Europol has issued a stark warning about the dangers of large language models (LLMs) such as ChatGPT.
In a report, ‘ChatGPT – the impact of large language models on law enforcement‘, it says that LLMs can easily be misused for fraud and social engineering, cyber crime and disinformation. It describes the prospects for law enforcement as ‘grim’.
Tools such as ChatGPT – which hit 100 million users in its first two months – have already been associated with everything from cheating in exams to more serious crimes.
ChatGPT’s ability to draft highly realistic text makes it a useful tool for phishing purposes, says Europol, with the ability of LLMs to reproduce language patterns allowing them to impersonate the style of speech of specific individuals or groups.
“This ability can be abused at scale to mislead potential victims into placing their trust in the hands of criminal actors,” the authors say.
The same ability allows LLMs to be used for propaganda and disinformation purposes, by generating messages with relatively little effort. And because it can generate code in the same way, it allows criminals with relatively little technical knowledge to produce malicious code.
While ChatGPT creator OpenAI says it’s included more safeguards in the latest version, GPT-4, Europol says it doesn’t go far enough.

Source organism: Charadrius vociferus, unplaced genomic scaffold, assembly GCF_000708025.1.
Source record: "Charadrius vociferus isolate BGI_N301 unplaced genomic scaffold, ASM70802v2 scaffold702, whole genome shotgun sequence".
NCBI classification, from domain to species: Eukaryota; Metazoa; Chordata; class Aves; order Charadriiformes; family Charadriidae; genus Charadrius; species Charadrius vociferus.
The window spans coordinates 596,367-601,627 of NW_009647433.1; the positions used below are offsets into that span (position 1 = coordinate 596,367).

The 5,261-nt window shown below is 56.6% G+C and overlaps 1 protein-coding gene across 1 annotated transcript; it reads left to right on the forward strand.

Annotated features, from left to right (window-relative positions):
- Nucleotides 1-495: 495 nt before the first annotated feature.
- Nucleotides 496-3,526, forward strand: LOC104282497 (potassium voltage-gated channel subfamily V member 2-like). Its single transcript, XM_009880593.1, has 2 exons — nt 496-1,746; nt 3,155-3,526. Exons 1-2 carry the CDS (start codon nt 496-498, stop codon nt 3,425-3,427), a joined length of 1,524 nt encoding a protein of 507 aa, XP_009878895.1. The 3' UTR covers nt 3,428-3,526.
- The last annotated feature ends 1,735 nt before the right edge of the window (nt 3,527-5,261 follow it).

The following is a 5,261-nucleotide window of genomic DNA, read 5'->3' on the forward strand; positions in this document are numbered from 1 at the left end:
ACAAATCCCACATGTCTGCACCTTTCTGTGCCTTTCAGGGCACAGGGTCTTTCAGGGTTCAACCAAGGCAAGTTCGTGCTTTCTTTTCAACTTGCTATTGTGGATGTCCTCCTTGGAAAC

“The release of GPT-4 was meant not only to improve the functionality of ChatGPT, but also to make the model less likely to produce potentially harmful output,” the report reads.
“A subsequent check of GPT-4, however, showed that all of them still worked. In some cases, the potentially harmful responses from GPT-4 were even more advanced.”
The report makes a number of recommendations, suggesting that law enforcement agencies should raise awareness of the issues and engage with the tech sector to introduce controls. They should recognize that LLMs can be used for many type of offense beyond online crime alone, and work to improve their own internal expertise – perhaps also developing their own LLMs themselves.
“When criminals use ChatGPT, there are no language or culture barriers. They can prompt the application to gather information about organizations, the events they take part in, the companies they work with, at phenomenal speed. They can then prompt ChatGPT to use this information to write highly credible scam emails,” says Julia O’Toole, CEO of MyCena Security Solutions.
“When the target receives an email from their apparent bank, CEO or supplier, there are no language tell-tale signs the email is bogus. The tone, context and reason to carry out the bank transfer give no evidence to suggest the email is a scam. This makes ChatGPT-generated phishing emails very difficult to spot and dangerous.”